Downloads dipped on Thursday, understandably, even though the book was still free. And then I did something I had been determined to not do: I paid for a Facebook promo. Since the free deal was set for five days, I figured I could still get some traction on the latter four, even if it wasn’t the same spike as the BOTD time. I made a graphic, posted it on Facebook, spent all of $15 to spam the hell out of people (hopefully not) on Facebook. Yes, it absolutely helped. Not hugely, but enough to make it worth it. People are still downloading it as I write this.
There is no explanation for why this particular handful of days provided me with such a jump. After so much research about “How to Promote Your Book Until You Drive Yourself Crazy,” I had gotten nowhere, and suddenly I found in the middle of a spike. One thing that I can absolutely say helped is PEOPLE, particularly the community over at the OnlineBookClub. I learned a valuable lesson in the power of a supportive community. The readers who participated in the BOTD were grateful that I offered them the chance to download my book for free, and in return they offered me retweets and Facebook shares and congratulatory messages in the wake of the promotion’s success. Without that community surge of support, none of this would have been possible. Readers want to read books. They want to support authors. They want to share appreciation. I have them to thank for this.
I made the choice to sacrifice financial gain for exposure, but I did so with a long-term plan. If even a fraction of the people who downloaded my book over the five days review it, or tell their friends, or react to it on social media, then I have absolutely gained something.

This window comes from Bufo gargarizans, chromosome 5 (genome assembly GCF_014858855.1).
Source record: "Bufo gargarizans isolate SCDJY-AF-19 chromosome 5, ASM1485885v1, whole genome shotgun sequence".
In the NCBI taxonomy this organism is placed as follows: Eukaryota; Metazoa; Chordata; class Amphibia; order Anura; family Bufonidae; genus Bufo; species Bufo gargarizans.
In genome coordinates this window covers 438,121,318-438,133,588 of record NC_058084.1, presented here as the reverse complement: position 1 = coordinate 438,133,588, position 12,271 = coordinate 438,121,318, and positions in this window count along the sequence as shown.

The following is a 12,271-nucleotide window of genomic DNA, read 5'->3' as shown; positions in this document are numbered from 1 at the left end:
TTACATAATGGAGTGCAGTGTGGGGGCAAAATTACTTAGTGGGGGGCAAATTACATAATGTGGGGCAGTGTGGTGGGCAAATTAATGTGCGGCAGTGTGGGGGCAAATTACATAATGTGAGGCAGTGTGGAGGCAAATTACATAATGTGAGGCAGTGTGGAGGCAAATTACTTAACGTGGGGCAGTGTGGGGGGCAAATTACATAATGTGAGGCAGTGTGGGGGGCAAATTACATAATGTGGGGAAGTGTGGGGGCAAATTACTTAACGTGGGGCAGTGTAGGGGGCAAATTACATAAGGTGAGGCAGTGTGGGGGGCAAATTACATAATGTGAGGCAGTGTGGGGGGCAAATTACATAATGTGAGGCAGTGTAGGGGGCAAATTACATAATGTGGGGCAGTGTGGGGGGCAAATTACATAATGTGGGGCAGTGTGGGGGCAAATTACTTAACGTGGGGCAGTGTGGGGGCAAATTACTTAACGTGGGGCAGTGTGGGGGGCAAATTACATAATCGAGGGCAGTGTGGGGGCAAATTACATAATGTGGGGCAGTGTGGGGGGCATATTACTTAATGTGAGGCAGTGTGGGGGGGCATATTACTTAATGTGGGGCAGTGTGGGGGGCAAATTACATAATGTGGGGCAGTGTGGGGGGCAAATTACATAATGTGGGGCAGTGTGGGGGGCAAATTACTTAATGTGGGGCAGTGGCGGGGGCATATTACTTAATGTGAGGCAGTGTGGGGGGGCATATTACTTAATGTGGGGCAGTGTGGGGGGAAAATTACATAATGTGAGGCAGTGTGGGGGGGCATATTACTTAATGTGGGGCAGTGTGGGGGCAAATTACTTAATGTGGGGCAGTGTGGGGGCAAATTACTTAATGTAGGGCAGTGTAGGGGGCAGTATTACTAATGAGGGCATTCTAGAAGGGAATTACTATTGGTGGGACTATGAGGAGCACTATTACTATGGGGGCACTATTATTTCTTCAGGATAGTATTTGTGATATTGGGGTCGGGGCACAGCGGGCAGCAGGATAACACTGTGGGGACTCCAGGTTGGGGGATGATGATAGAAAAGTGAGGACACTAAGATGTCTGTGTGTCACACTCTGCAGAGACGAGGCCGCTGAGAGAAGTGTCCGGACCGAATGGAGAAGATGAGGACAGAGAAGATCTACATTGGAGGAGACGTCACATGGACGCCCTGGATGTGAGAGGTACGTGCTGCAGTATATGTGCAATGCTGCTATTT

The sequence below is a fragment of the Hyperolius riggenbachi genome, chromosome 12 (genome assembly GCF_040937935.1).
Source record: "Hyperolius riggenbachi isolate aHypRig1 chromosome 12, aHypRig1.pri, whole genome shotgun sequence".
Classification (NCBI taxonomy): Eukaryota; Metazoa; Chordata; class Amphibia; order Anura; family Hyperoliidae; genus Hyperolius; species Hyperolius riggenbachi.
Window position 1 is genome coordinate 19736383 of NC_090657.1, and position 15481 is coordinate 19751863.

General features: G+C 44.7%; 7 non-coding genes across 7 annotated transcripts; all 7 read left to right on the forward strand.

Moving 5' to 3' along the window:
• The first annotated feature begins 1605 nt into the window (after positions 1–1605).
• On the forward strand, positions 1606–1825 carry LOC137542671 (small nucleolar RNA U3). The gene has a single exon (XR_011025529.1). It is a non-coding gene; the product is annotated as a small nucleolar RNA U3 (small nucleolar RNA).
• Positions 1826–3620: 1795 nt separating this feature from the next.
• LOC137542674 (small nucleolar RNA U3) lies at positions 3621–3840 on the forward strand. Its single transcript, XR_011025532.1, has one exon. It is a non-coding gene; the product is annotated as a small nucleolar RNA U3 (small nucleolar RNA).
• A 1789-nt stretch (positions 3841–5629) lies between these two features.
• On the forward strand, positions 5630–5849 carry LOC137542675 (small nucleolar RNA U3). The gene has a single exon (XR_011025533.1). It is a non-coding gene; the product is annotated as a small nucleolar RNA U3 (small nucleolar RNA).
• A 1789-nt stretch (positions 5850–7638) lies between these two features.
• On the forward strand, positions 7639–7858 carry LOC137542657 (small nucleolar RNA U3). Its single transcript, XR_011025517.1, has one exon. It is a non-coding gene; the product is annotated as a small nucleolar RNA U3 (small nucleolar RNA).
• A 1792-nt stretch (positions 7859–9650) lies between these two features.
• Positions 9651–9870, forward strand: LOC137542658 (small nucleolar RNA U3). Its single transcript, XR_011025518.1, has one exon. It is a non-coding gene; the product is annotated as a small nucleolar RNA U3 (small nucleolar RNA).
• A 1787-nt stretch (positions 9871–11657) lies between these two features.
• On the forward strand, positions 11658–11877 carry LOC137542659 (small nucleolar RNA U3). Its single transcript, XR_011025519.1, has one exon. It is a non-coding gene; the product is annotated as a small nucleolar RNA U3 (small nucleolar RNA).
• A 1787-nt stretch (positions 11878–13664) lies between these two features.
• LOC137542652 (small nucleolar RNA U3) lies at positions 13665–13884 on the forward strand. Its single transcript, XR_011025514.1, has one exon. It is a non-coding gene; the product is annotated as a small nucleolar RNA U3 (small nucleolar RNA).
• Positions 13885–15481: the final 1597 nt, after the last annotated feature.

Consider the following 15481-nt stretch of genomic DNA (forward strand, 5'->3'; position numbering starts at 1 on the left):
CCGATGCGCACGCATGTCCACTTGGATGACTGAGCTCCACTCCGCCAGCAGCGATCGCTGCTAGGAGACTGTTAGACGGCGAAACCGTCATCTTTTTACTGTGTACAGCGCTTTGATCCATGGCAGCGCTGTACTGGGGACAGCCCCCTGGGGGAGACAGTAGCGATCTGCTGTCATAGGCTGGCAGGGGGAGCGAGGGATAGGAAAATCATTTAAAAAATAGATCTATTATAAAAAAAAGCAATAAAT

There is some more specific truth to be gained from this, however. As I said, Tick has been available for over a year. That review I mentioned is from June. I have an eye-catching cover, a good premise, and a handful of enthusiastic reviews. The high number of downloads came from Tick having a solid foundation, and that is why so many people bit off a piece of the cookie. I understand the commitment needed to read a whole 113k novel; it’s not like a 2-hour movie which can be consumed in an evening. Reading a book takes time and effort and a keen ability to block out more desirable distractions. That anyone has read my book is an accomplishment, and to add a dark subject matter and a [potentially] difficult main character on top of that, Tick is not exactly easy reading.
It is undoubtedly difficult as a self-published author to give away a book for free when so many hours have been put into writing the novel, and then to promote and sell it. Financial gain is what justifies to our loved ones that the endeavor is worth it, that it isn’t just a hobby or a far-fetched dream. Sometimes, there has to be a sacrifice.
Was it worth the sacrifice to give away my hard work for free? Abso-freakin-lutely.